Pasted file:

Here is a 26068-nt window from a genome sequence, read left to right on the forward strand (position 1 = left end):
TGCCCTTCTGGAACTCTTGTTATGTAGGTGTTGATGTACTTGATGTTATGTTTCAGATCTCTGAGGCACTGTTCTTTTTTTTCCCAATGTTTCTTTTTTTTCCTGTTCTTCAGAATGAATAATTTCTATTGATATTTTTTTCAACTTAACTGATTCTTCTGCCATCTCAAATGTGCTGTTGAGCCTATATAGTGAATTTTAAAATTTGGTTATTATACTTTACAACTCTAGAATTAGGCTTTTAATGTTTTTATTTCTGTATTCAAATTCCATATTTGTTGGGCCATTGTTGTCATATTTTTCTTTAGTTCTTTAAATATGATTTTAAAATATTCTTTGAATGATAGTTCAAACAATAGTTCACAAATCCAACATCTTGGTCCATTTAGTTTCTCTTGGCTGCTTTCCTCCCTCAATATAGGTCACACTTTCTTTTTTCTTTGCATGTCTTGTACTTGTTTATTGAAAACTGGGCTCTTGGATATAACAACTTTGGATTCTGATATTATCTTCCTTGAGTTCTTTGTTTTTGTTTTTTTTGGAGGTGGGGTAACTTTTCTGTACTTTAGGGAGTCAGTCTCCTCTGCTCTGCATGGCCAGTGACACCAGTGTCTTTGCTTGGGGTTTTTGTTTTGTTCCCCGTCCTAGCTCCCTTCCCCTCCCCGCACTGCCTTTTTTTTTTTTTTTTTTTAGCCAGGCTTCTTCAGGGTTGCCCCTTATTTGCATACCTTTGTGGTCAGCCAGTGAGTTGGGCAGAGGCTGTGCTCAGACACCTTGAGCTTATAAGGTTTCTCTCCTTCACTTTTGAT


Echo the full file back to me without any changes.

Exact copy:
Here is a 26068-nt window from a genome sequence, read left to right on the forward strand (position 1 = left end):
TGCCCTTCTGGAACTCTTGTTATGTAGGTGTTGATGTACTTGATGTTATGTTTCAGATCTCTGAGGCACTGTTCTTTTTTTTCCCAATGTTTCTTTTTTTTCCTGTTCTTCAGAATGAATAATTTCTATTGATATTTTTTTCAACTTAACTGATTCTTCTGCCATCTCAAATGTGCTGTTGAGCCTATATAGTGAATTTTAAAATTTGGTTATTATACTTTACAACTCTAGAATTAGGCTTTTAATGTTTTTATTTCTGTATTCAAATTCCATATTTGTTGGGCCATTGTTGTCATATTTTTCTTTAGTTCTTTAAATATGATTTTAAAATATTCTTTGAATGATAGTTCAAACAATAGTTCACAAATCCAACATCTTGGTCCATTTAGTTTCTCTTGGCTGCTTTCCTCCCTCAATATAGGTCACACTTTCTTTTTTCTTTGCATGTCTTGTACTTGTTTATTGAAAACTGGGCTCTTGGATATAACAACTTTGGATTCTGATATTATCTTCCTTGAGTTCTTTGTTTTTGTTTTTTTTGGAGGTGGGGTAACTTTTCTGTACTTTAGGGAGTCAGTCTCCTCTGCTCTGCATGGCCAGTGACACCAGTGTCTTTGCTTGGGGTTTTTGTTTTGTTCCCCGTCCTAGCTCCCTTCCCCTCCCCGCACTGCCTTTTTTTTTTTTTTTTTTTAGCCAGGCTTCTTCAGGGTTGCCCCTTATTTGCATACCTTTGTGGTCAGCCAGTGAGTTGGGCAGAGGCTGTGCTCAGACACCTTGAGCTTATAAGGTTTCTCTCCTTCACTTTTGAT